Lots of great art exhibitions open across the country this week. Here are our recommendations. (And remember to visit our Exhibition Finder for worthwhile shows that are already open.)
In “Coupling,” opening at Deluge Contemporary Art on July 3 at 7 p.m., Michael Doerksen constructs an ambiguous narrative, tethering together cast bronze sculptures of fossils, a bronzed sample canister used by the Ontario Department of Health Laboratories and found slides from a 1974 camping trip. There’s a suggestion that some connection exists between the people in the found photographs and the bronzed objects—some link between a past time and place, awaiting the viewer’s discovery.
The National Gallery of Canada continues their series of programming that allows visitors to meet the experts, with an instalment featuring Sonia Del Re, curator of “Chagall: Daphnis and Chloé,” on July 3 at 12 p.m. in English, followed by a French iteration at 2 p.m. Montreal-based artist Andrew Moncrief, whose paintings have a slightly haunted feel, in the vein of Francis Bacon, opens a show at La Petite Mort Gallery on July 3 at 7 p.m.
At the city gears up for stampede, Newzones Gallery of Contemporary Art taps into the spirit with “G’ddy Up,” their annual group show, which opens on July 4 at 1 p.m. “Weeping and Making Sad Noises” by Omar Lalani opens at the Avalanche! Institute of Contemporary Art on July 3 at 8 p.m. In the site-specific project airtime, which opens at the Esker Foundation on July 6, Svea Ferguson transforms vinyl and linoleum flooring into sculptures and installations. In “New West,” (curated by the Illingworth Kerr Gallery’s former director-curator Wayne Baerwaldt), Los Angeles-based artist Blake Little presents a series of photographic portraits of rural Albertans; the show opens at Contemporary Calgary on July 2 at 7 p.m.
The Art Gallery of Alberta’s highly participatory exhibition “Charrette Roulette” has a problem-solving event featuring Max Hurd from Oliver Apt. and artist Paul Segers, who will work throughout the day, from 11 a.m. to 7 p.m. on July 8, turning unresolved problems into custom designs.
Two summer exhibitions open this week at Plug In ICA: on July 3 at 7 p.m., Nat Chard and Perry Kulper’s “Unreliable Sightings of…,” an exhibition based in unconventional approaches to architecture, opens. The following day, Nicolas Sassoon’s “Nature Falls” opens at Plug In ICA as a “serial exhibition” of Sassoon’s digital animation works.
Ahead of the opening of the Pan Am Games, the Art Gallery of Mississauga will launch a group exhibition that looks at the relationship between sport, gender, race, class and more, opening on July 2 at 6 p.m., alongside a solo exhibition of Kim Lee Kho’s work, and a photography exhibition highlighting Pan American countries.
The Dunlop Art Gallery will show Ian Skedd’s video work Sign Singing: Love Will Tear Us Apart, Joy Division, 1979, Deaf Choir, 2009, which features 12 performers translate Joy Division’s song of the same title into American Sign Language, starting July 6.
With three of their current exhibitions, “Surveying: An Uncertain Landscape,” “Bill Vazan: Marking the Land” and “Vantage Points,” the Confederation Centre Art Gallery has been tracing the complicated, deeply colonial relationship between Canadian nationhood, land and art. This line of inquiry continues with “Imperial Designs: Samuel Holland’s 1765 Map and the Making of Prince Edward Island,” which reflects on the 250th anniversary of Holland’s survey and map, and the integral role it played in the expansion of the British Empire. The show opens July 5 at 2 p.m., and hosts a presentation by conservator Lucy Angus on July 6 at 2 p.m.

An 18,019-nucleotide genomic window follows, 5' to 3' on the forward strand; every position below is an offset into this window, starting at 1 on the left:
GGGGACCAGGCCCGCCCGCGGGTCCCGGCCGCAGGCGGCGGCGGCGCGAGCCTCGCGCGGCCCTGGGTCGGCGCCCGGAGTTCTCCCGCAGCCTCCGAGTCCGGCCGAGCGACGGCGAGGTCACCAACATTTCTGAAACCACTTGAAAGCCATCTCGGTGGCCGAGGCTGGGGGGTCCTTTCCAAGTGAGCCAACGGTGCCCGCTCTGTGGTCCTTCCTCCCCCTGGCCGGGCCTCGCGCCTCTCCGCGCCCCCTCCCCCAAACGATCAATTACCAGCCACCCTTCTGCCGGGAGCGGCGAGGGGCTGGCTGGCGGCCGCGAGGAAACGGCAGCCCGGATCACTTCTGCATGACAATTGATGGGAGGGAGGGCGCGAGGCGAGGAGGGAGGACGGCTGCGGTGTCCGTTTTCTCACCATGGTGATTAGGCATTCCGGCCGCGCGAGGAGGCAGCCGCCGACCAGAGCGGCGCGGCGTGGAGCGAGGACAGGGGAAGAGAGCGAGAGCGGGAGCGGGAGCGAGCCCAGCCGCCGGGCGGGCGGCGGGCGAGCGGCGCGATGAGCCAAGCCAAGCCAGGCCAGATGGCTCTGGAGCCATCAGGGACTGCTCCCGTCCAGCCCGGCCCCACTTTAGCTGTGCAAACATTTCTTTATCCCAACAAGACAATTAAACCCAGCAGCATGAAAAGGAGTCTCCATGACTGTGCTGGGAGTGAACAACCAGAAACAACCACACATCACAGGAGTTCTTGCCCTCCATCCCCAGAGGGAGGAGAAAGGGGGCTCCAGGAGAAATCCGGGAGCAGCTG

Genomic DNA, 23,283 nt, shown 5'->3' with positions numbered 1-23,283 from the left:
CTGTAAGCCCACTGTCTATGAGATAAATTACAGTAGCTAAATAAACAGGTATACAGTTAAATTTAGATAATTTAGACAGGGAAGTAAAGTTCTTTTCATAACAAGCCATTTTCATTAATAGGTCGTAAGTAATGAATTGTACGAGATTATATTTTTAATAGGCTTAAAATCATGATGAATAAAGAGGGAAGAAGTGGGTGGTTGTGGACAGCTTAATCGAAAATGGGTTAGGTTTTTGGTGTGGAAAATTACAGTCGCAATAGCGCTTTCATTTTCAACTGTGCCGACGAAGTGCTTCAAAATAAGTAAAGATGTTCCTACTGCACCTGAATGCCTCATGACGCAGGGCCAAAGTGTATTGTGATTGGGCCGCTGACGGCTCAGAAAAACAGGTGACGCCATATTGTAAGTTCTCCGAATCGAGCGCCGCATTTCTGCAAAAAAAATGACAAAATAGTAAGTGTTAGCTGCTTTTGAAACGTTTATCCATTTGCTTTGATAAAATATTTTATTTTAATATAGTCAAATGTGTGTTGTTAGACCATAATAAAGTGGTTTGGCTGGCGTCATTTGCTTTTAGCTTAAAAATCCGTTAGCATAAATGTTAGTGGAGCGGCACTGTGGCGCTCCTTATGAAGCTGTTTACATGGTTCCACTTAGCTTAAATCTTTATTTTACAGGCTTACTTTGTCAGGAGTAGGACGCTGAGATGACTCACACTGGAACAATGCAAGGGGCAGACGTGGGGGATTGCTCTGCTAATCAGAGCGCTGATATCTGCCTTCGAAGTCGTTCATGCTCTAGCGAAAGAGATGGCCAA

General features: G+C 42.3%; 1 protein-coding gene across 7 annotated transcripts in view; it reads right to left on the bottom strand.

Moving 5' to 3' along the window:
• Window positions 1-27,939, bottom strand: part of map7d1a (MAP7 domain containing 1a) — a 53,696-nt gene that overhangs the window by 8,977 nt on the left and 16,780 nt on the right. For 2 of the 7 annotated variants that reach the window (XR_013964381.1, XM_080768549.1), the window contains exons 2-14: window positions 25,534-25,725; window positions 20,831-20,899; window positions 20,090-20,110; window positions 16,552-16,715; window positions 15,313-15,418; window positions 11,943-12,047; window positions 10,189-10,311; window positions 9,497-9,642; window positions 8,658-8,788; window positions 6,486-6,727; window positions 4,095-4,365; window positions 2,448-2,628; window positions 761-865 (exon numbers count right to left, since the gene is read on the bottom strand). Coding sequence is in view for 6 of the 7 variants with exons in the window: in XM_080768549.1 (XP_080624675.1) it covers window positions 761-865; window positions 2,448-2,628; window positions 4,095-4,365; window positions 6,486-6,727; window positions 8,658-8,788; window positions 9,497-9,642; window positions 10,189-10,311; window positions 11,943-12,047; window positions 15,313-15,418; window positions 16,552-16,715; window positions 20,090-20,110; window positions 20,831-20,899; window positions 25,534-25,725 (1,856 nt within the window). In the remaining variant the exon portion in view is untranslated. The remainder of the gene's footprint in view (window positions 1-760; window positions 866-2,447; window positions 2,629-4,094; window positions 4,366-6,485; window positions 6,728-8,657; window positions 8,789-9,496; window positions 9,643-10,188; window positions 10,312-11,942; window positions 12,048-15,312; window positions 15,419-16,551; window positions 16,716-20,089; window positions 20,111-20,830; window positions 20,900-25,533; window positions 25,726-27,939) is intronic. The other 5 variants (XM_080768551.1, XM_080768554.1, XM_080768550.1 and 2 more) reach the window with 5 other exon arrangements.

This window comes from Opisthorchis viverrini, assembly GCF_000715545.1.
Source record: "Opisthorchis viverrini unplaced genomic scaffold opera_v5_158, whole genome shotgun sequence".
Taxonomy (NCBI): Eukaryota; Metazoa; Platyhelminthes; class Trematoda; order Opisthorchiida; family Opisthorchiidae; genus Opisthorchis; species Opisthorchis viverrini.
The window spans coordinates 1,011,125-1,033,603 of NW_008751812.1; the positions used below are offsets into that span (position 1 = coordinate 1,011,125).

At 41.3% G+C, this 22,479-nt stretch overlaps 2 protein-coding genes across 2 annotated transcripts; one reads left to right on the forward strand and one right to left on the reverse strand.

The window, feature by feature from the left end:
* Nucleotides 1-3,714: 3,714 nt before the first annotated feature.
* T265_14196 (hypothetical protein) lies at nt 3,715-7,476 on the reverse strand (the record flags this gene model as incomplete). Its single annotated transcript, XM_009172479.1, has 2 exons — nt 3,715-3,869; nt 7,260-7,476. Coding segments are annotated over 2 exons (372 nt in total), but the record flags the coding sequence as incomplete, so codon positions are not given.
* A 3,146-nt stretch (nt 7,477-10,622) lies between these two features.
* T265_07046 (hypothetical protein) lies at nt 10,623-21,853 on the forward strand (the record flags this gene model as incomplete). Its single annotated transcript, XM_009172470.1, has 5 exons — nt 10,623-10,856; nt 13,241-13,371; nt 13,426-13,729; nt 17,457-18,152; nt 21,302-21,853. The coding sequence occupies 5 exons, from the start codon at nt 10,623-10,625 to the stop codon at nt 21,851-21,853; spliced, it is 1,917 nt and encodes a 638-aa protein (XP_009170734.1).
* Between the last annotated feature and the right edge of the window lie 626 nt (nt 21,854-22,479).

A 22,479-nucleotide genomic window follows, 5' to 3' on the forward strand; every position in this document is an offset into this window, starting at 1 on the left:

Latin art comes into focus at Back Gallery Project with a show in conjunction with the Carnaval del Sol, featuring works by Tonel, Manuel Piña, Avelina Crespo, Josema Zamorano and Pablo Dompé, that opens July 2 at 5 p.m. Corin Sworn, who showed work at the 2013 Venice Biennale, will show her film installation The Rag Papers at Western Front (the work was actually created during a residency at the gallery), beginning on July 2 with an opening reception on July 7 at 7 p.m. The Cinematheque hosts a screening of work by German filmmaker Ute Aurand on July 8 beginning at 7:30 p.m.
Architecture is taken up at the Koffler Gallery in Alexander Pilis’s “Architecture Parallax: Through the Looking Glass,” which opens July 2 at 6 p.m. Jasmine Reimer’s sculptural work opens at Georgia Scherman Projects on July 4 at 2 p.m. Also on July 4, Susan Hobbs Gallery presents a group show featuring work by Liz Deschenes, Eileen Quinlan, Erin Shirreff and Erika Vogt. At MKG127, Geoffrey Pugen makes an unexpected, but quite convincing, pairing of condo living and science fiction in “White Condo,” which opens on July 4 at 2 p.m.
In the galleries of “Metamorphoses: In Rodin’s Studio” at the Montreal Museum of Fine Arts, juggler Jimmy Gonzalez will perform on July 4 and 5 at 10 a.m. On July 5 at 2 p.m., the MMFA hosts a screening of Twitch, a short film documenting acrobatics and experimental performance, and Grazing the Sky, a documentary about circus artists, in partnership with Montréal Complètement Cirque.
Our weekly must-sees, published each Thursday, are chosen from opening and event announcements sent to email@example.com at least two days prior to publication. For listings of art openings, exhibitions and events, visit canadianart.ca/exhibitions.
This post was corrected on July 2, 2015. An earlier version erroneously referred to the Confederation Centre for the Arts, rather than the Confederation Centre Art Gallery.